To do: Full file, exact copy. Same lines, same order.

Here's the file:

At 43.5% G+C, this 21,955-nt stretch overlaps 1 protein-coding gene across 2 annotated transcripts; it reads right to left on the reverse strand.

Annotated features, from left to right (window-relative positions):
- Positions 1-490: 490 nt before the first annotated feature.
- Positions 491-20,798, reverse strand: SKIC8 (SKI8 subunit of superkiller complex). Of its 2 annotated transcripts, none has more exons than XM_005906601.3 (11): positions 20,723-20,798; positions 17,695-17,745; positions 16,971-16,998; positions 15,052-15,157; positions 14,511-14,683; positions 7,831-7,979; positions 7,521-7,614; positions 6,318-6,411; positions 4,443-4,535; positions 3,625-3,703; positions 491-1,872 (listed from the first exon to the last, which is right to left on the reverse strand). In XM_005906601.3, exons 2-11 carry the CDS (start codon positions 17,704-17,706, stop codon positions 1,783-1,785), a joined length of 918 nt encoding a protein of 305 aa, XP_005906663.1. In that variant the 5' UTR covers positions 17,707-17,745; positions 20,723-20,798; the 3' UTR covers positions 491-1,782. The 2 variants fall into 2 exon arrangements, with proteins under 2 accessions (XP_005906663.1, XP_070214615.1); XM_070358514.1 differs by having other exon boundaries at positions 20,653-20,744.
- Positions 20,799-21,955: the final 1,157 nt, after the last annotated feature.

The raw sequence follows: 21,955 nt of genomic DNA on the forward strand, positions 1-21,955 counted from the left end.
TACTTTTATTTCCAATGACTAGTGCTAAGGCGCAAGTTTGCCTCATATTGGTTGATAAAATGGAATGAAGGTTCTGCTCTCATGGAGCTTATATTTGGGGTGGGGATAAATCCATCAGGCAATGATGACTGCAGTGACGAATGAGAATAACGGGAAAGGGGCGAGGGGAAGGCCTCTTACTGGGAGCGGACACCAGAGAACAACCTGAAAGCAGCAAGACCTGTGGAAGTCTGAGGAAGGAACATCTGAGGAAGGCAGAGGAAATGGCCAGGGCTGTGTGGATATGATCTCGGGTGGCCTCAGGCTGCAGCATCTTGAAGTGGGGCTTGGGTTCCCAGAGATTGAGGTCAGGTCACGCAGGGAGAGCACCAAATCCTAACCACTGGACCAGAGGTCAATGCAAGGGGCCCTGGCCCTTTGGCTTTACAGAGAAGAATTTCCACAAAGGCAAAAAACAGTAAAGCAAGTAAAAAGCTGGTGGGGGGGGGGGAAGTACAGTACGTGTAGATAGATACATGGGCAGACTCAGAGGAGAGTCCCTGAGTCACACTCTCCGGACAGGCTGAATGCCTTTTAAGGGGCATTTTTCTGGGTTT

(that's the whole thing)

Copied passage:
At 43.5% G+C, this 21,955-nt stretch overlaps 1 protein-coding gene across 2 annotated transcripts; it reads right to left on the reverse strand.

Annotated features, from left to right (window-relative positions):
- Positions 1-490: 490 nt before the first annotated feature.
- Positions 491-20,798, reverse strand: SKIC8 (SKI8 subunit of superkiller complex). Of its 2 annotated transcripts, none has more exons than XM_005906601.3 (11): positions 20,723-20,798; positions 17,695-17,745; positions 16,971-16,998; positions 15,052-15,157; positions 14,511-14,683; positions 7,831-7,979; positions 7,521-7,614; positions 6,318-6,411; positions 4,443-4,535; positions 3,625-3,703; positions 491-1,872 (listed from the first exon to the last, which is right to left on the reverse strand). In XM_005906601.3, exons 2-11 carry the CDS (start codon positions 17,704-17,706, stop codon positions 1,783-1,785), a joined length of 918 nt encoding a protein of 305 aa, XP_005906663.1. In that variant the 5' UTR covers positions 17,707-17,745; positions 20,723-20,798; the 3' UTR covers positions 491-1,782. The 2 variants fall into 2 exon arrangements, with proteins under 2 accessions (XP_005906663.1, XP_070214615.1); XM_070358514.1 differs by having other exon boundaries at positions 20,653-20,744.
- Positions 20,799-21,955: the final 1,157 nt, after the last annotated feature.

The raw sequence follows: 21,955 nt of genomic DNA on the forward strand, positions 1-21,955 counted from the left end.
TACTTTTATTTCCAATGACTAGTGCTAAGGCGCAAGTTTGCCTCATATTGGTTGATAAAATGGAATGAAGGTTCTGCTCTCATGGAGCTTATATTTGGGGTGGGGATAAATCCATCAGGCAATGATGACTGCAGTGACGAATGAGAATAACGGGAAAGGGGCGAGGGGAAGGCCTCTTACTGGGAGCGGACACCAGAGAACAACCTGAAAGCAGCAAGACCTGTGGAAGTCTGAGGAAGGAACATCTGAGGAAGGCAGAGGAAATGGCCAGGGCTGTGTGGATATGATCTCGGGTGGCCTCAGGCTGCAGCATCTTGAAGTGGGGCTTGGGTTCCCAGAGATTGAGGTCAGGTCACGCAGGGAGAGCACCAAATCCTAACCACTGGACCAGAGGTCAATGCAAGGGGCCCTGGCCCTTTGGCTTTACAGAGAAGAATTTCCACAAAGGCAAAAAACAGTAAAGCAAGTAAAAAGCTGGTGGGGGGGGGGGAAGTACAGTACGTGTAGATAGATACATGGGCAGACTCAGAGGAGAGTCCCTGAGTCACACTCTCCGGACAGGCTGAATGCCTTTTAAGGGGCATTTTTCTGGGTTT